The global economy is improving as projected, despite several risks that demand vigilance. On one hand, the US economic growth is expected to be lower after the limited impact of fiscal policy and investment was squeezed by a potentially lower oil price. On the other hand, China’s economy is expected to accelerate on the back of stronger consumption and rising exports. The economy in Europe is also predicted to gain momentum as consumption increases, while export performance and optimism in the economy have improved. Such global economic advances have stimulated an increase in world trade volume (WTV) and is expected to bring positive impact on Indonesia’s export. Meanwhile, high international commodity prices are expected to persist despite potential downside pressures on the oil price linked to oversupply outstripping limited demand. Moving forward, several global risks require close monitoring, especially coming from the US, including the planned FFR hike, the Fed’s plan to unwind its large balance sheet, and uncertainties in the fiscal policy.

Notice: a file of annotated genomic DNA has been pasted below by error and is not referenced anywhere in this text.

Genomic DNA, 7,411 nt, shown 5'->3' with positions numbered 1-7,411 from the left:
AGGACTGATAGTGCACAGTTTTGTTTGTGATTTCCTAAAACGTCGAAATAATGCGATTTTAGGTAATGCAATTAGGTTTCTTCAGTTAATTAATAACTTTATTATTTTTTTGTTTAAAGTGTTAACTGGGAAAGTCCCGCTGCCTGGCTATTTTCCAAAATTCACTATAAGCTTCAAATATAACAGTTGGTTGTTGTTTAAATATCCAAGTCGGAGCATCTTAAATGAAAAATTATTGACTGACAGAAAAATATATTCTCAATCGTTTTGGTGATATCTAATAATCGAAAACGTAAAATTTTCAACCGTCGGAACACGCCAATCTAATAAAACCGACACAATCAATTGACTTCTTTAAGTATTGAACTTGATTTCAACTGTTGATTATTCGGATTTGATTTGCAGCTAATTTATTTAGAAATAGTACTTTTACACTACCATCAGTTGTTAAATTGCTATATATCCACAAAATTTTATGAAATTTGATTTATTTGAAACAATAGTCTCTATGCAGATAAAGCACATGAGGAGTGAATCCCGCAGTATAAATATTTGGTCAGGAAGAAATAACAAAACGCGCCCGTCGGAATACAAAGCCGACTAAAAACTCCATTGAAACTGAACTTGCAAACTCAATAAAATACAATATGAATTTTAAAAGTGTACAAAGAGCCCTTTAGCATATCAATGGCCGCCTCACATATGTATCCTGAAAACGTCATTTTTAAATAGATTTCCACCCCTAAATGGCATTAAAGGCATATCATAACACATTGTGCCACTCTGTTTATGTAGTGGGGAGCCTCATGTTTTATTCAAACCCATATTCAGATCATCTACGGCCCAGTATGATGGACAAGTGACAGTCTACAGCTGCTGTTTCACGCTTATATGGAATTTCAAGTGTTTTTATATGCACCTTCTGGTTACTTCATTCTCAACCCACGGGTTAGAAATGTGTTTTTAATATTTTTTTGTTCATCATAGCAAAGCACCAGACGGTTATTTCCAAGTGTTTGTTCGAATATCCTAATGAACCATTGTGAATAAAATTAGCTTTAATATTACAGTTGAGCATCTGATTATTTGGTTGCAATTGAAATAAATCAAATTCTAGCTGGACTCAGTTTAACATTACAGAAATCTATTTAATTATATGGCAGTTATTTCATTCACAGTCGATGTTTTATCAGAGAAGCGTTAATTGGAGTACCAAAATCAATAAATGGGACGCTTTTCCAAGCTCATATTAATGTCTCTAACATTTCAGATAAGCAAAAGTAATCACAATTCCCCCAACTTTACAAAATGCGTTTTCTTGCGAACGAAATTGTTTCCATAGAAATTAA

Indonesia’s economic recovery process continue over the second quarter of 2017 albeit not as strong as previously projected. Consumption growth is potentially lower, as reflected by slower retail sales. Exports continued to grow, albeit below the previous projection due to slower growth of export volume for primary and manufacturing goods. In contrast, investment performance improves, especially in the nonbuilding sector related to natural resources, while building investment remains solid supported by government infrastructure projects but also by the private property sector. Going forward, economic growth is expected to increase, supported by stronger export performance and investment. With improvements in the second half of the year, Bank Indonesia predicts the 2017 national economic growth to stay within the 5.0-5.4% range. Several risks on the economic growth prospect still demand vigilance, especially related to slow domestic demand along with the ongoing consolidation in the corporate and banking sectors